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Disappointing dividends: Three tips for income investors

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Written by:
22/07/2014
UK dividend growth is at its lowest level for more than three years according to a new report. What's an income-hungry investor to do?

The latest Capita Dividend Monitor found that UK dividends grew a measly 1.2 per cent through the second quarter of 2014 as a strong pound impaired the overseas income earned by UK companies.

According to Laith Khalaf, senior analyst at Hargreaves Lansdown, it’s difficult for UK equity investors to protect against currency movements – which can work for or against them – but there are certain steps they can take.

He says: “Equity Income investors should focus on the long-term dividend story rather than paying too much attention to quarterly movements. While dividends may be growing more slowly than this time last year, they are still growing, and still look relatively attractive in a world hungry for yield.”

Here are three of Khalaf’s tips for investors seeking income in the current environment:

1. Focus on the long term

“The long-term appeal of Equity Income investing is not diminished by one quarter of disappointing dividend growth. The reason for investing in Equity Income is the potential for both capital and income to grow over the long term.

“The capital growth part of this equation is often overlooked. But the IMA UK Equity Income sector has turned a £10,000 investment in 1989 into £29,510 today in capital growth, on top of the dividends provided along the way. If dividends had been reinvested this £10,000 would now be worth £70,670.

“A £10,000 investment with Neil Woodford in Invesco Perpetual High Income (run by Mark Barnett since March 2014) would now be worth £74,390 on top of the dividends provided. This £10,000 investment would have generated £2,298 in dividends in 2013. Or, with dividends reinvested, this £10,000 investment would now be worth £196,850.”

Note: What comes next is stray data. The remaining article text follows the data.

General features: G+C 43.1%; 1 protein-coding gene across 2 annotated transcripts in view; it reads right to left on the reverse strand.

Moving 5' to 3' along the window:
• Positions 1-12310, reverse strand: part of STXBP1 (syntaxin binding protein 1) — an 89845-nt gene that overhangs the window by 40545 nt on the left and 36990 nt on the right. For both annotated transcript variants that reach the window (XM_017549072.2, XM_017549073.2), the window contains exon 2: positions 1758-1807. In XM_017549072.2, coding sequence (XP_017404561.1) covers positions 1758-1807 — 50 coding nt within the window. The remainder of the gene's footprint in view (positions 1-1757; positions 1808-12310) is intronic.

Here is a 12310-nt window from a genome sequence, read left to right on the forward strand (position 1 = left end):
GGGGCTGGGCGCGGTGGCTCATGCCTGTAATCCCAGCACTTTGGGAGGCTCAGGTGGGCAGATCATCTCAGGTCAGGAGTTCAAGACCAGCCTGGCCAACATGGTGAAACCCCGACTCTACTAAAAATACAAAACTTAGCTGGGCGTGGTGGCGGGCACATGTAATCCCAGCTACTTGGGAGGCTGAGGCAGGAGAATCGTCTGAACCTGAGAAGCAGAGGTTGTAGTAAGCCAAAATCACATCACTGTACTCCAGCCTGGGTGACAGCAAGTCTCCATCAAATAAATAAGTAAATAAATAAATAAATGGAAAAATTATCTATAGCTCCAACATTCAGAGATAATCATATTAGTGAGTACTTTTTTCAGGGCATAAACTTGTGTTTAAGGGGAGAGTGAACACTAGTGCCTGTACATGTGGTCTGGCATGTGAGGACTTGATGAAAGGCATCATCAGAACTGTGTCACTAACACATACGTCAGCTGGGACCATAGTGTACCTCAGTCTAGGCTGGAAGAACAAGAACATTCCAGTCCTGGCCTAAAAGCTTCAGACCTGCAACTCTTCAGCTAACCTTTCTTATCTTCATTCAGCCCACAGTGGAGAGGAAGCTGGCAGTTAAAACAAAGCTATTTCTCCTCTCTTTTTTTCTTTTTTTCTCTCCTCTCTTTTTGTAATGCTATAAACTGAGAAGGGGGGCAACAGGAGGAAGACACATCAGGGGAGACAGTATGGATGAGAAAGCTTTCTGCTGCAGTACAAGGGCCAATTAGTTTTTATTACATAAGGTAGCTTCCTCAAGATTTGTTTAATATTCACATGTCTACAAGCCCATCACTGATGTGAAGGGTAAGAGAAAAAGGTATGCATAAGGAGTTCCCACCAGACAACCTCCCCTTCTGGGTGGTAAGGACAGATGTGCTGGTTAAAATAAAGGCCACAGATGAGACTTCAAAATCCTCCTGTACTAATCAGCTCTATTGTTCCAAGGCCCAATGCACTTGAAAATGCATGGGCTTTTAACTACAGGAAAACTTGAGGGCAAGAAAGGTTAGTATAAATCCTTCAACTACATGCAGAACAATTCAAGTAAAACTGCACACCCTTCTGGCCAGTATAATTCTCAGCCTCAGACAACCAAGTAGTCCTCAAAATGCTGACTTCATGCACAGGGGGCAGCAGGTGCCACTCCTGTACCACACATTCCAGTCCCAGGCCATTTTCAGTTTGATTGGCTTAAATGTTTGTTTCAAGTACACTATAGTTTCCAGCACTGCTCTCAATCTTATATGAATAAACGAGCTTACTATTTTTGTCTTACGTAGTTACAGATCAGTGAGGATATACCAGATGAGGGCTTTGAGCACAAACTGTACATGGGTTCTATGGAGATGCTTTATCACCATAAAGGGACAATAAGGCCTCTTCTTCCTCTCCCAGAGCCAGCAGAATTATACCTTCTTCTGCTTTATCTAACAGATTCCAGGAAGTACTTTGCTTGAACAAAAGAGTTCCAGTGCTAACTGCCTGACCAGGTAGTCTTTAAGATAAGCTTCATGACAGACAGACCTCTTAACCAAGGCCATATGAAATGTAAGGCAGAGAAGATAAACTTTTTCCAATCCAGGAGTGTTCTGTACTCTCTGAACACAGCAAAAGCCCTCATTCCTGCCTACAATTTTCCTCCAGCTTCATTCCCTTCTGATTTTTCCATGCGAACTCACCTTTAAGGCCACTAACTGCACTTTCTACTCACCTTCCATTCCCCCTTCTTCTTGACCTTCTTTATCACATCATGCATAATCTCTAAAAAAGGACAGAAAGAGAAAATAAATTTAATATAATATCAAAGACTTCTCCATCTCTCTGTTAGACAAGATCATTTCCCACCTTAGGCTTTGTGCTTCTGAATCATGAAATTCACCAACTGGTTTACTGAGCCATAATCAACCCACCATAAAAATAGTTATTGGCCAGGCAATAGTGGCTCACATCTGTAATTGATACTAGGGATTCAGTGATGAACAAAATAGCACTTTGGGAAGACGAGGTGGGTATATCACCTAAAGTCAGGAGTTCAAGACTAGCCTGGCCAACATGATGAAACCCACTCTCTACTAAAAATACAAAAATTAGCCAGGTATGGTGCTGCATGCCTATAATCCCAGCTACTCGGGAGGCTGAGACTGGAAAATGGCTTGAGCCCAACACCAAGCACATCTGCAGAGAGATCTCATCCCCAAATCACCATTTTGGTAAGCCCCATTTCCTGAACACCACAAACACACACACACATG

2. Look down the cap scale for income

“Most UK Equity Income managers predominantly hunt for income opportunities amongst the big blue chip companies which make up the FTSE 100. However Capita’s report suggests the dividends of the very biggest stocks are suffering from the effect of a strong sterling to a greater extent than the rest of the market. FTSE 100 dividends rose 0.5 per cent compared with 2.6 per cent growth from the FTSE 250.

“Equity Income investors might consider broadening their portfolio to include more mid-cap and small-cap exposure, where companies tend to be more domestically focused and less exposed to overseas earnings.

“Marlborough Multi-Cap Income focuses on building an income-producing portfolio from mid-cap and small-cap companies. Currently around 80 per cent of the portfolio is held in mid and small-caps. This fund can provide a good complement to more large-cap orientated funds like Woodford Equity Income and Threadneedle UK Equity Income.”

3. Consider investment trusts

“Investors could also consider investing in income-producing investment trusts. Investment trusts are permitted to hold up to 15 per cent of their dividend income back in reserve each year, to be paid out at a later date.

“This means the trust can smooth the ups and downs of dividend payments to some extent. Of course over the long term investment trusts receive the same income as open ended funds, but the reserving mechanism means they may be able to make payments less lumpy for income investors.”

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